The demand for a referendum in West Papua, one of Indonesia’s provinces is growing, with Papuans seeking independence from Indonesia. The ongoing civil unrest which started in the middle of August was sparked by police detentions and racism against ethnic Papuan students studying in Java, and add to the old and ongoing call for West Papua’s right to freedom and self-determination. The protest is considered to be the first of its kind in the history of West Papua, going across from West Papua to Jakarta. Now the question is how will Indonesia respond this time around, will it accommodate the calls for a referendum or will President Jokowi’s charm offensive and appeal for a dialogue yield any positive results?
West Papua is considered to be rich in natural resources such as gold, silver, natural gas, copper and timber, and is also home to one of the poorest and marginalized groups in Indonesia. It is argued that the natural resources are the main reason why Indonesia will not cede to the calls for a referendum. For over 50 years, there has been limited information coming out from West Papua regarding their struggle for independence, this has supposedly been linked to how Indonesia constantly monitored the region through military deployment, banning media and monitoring international aid groups over concerns of a secessionist movement on the island.
The desired call for independence of West Papua has been a contentious issue dating as far back as 1969 when West Papua became part of Indonesia through a controversial referendum (known as Act of Free Choice) backed by the United Nations. Controversial in a sense that, even after the UN acknowledged that the results of the referendum did not democratically represent the will of the people, it went ahead to recognise Indonesian government rule in West Papua.
Since 1969, Indonesia’s rule in West Papua has been allegedly linked to human rights violations perpetrated by the state in the form of large-scale military operations to intimidate, imprison and kill Papuans who are against the Indonesian government. This had led to the formation of an armed movement for independence to lead the fight against the Indonesian military. In 1987, a Working Group on Indigenous populations in Geneva issued a statement concerning the West Papuan’s right of self-determination, where they also referred to the ‘Act of Free Choice as a sham used by Indonesia to mock the United Nations policy on decolonisation and self-determination.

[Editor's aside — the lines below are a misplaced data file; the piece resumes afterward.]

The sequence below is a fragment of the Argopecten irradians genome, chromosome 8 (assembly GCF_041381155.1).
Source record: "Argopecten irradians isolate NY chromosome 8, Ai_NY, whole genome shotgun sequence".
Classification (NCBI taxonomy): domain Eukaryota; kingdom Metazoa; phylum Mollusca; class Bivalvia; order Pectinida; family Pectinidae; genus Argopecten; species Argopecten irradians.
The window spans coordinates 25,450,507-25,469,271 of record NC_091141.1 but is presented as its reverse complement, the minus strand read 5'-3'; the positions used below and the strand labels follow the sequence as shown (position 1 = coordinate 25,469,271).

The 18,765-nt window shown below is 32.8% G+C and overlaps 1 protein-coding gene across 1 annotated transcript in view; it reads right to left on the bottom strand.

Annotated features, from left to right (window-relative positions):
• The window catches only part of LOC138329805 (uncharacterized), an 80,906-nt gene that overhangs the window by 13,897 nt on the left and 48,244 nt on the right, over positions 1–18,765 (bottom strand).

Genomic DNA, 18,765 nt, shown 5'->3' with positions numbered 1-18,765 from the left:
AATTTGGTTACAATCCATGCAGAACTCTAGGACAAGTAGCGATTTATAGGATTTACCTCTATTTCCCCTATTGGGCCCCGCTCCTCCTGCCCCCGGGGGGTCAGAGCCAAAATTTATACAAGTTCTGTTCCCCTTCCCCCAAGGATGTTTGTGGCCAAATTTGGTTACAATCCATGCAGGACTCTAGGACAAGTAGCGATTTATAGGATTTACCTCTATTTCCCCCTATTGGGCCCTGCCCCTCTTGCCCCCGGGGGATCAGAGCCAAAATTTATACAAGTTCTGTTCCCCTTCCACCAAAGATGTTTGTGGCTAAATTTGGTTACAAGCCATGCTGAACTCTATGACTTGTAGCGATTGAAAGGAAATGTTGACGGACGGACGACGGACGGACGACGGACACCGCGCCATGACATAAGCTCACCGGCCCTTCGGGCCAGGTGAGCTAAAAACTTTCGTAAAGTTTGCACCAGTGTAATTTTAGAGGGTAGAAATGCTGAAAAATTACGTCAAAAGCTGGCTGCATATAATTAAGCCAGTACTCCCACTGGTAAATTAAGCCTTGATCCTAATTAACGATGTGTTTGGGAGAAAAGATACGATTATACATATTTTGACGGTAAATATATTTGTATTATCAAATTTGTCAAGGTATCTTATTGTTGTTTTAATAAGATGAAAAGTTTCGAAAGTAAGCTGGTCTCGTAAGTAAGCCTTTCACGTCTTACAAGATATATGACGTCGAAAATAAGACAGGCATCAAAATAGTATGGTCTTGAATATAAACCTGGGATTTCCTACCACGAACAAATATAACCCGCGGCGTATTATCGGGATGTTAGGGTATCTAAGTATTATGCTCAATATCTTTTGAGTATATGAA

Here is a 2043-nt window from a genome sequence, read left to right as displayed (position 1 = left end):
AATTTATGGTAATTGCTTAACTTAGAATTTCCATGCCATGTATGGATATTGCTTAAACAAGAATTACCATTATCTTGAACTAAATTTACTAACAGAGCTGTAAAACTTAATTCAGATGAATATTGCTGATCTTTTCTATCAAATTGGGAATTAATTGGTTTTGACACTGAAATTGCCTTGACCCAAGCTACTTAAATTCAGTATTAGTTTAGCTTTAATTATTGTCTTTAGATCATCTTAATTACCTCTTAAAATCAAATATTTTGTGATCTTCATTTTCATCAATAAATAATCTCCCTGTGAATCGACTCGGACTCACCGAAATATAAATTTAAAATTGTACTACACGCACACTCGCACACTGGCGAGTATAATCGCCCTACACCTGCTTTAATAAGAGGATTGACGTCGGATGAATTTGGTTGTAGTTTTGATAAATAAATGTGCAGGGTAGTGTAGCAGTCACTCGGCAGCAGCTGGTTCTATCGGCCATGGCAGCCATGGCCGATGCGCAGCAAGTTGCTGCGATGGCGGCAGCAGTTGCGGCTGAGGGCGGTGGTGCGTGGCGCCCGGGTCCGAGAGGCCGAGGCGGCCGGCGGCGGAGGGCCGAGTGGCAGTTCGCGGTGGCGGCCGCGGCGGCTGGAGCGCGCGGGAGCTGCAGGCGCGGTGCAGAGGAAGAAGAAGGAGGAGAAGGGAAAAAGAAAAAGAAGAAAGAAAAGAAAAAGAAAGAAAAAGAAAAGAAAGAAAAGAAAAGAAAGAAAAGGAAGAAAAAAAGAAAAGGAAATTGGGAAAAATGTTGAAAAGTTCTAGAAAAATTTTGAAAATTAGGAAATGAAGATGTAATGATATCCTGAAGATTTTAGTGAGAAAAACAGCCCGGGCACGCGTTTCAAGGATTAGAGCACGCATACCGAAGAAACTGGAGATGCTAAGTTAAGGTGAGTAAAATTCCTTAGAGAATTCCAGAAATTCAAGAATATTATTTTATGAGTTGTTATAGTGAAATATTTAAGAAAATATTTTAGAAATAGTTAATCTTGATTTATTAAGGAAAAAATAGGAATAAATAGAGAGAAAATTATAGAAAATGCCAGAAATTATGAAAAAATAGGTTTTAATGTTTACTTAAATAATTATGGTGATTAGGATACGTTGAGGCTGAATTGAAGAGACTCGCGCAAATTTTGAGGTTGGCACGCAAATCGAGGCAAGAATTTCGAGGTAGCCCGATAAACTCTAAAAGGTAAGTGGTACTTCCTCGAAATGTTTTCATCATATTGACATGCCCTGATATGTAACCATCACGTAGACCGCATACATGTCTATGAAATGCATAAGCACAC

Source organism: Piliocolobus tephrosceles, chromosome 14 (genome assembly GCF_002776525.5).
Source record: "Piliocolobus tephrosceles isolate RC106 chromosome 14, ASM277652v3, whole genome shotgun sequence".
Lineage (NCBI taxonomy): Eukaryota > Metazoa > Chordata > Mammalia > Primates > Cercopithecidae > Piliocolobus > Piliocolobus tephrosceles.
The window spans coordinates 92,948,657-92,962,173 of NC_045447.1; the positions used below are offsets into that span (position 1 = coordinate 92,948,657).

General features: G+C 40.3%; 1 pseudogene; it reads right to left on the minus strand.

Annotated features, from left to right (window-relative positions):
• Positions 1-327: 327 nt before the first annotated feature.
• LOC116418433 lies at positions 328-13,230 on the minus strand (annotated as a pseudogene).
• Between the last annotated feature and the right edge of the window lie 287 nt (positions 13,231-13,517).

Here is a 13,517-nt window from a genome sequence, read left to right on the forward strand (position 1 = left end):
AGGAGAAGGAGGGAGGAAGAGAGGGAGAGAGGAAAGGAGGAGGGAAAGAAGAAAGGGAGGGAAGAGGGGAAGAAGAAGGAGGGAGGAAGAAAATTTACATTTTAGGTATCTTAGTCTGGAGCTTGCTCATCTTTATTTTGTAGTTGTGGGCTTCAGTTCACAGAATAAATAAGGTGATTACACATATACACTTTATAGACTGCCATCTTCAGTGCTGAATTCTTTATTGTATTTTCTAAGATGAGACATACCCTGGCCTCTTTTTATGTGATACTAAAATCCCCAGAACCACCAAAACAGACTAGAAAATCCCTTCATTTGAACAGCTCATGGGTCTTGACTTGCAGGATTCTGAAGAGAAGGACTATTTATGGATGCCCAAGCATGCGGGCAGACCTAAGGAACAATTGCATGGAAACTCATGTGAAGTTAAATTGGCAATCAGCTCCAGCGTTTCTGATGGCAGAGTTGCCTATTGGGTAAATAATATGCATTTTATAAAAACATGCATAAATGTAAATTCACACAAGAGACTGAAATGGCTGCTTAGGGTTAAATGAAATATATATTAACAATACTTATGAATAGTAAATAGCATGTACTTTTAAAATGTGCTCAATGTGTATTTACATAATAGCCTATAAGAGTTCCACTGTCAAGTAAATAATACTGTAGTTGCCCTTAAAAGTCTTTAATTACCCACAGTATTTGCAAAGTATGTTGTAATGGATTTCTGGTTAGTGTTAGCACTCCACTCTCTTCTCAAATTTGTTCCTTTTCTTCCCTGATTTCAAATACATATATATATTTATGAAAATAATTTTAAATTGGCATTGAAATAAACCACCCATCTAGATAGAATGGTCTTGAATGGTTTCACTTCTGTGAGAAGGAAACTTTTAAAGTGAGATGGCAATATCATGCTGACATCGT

In an attempt to resolve the issue of independence, Indonesia granted West Papua a ‘Special Autonomy’ status in 2001, which was supposed to allow the Papua province to regulate and manage the interests of the local people based on the aspiration and fundamental rights of the people of Papua. However this did not yield to any positive outcome, as Indonesia is accused by several parties in West Papua of failing to implement the Special Autonomy.
The current Indonesian government administration under President Jokowi has been calling for a dialogue to resolve the conflict, in opposition of granting West Papua full independence. This has been Jokowi’s approach since 2014, to focus on developing infrastructure and improving connectivity to end the isolation of many Papuan communities. Compared to Indonesia’s previous presidents, Jokowi enjoys considerable support both from Papua and West Papua, however his efforts to quell a five-decade old civil unrest remains in limbo.
While Jakarta continues to be adamant that West Papua is an integral and indivisible part of Indonesia, all attention is now on President Jokowi’s response to the current violent protests. At this stage, the demand for a referendum by the Free Papua Movement has gained momentum more than ever with no sign of backing down. The leaders of West Papua do welcome a dialogue but with a condition that it must feature talks on a referendum. On the other hand, Jokowi’s determination to bring peace and unity with West Papua is perceived to be the only solution to the civil unrest. Consequently a dialogue is necessary, but most importantly the nature of the outcome of the dialogue, whether it will accommodate both Jakarta’s interest as well as the demands of West Papuans, and if not, who will be willing to compromise on their position.
Mr. Kenny Dlamini holds a BA Hons in Political & International Studies from Rhodes University and is a research officer at the Institute for Global Dialogue associated with UNISA. His views do not necessarily reflect those of the IGD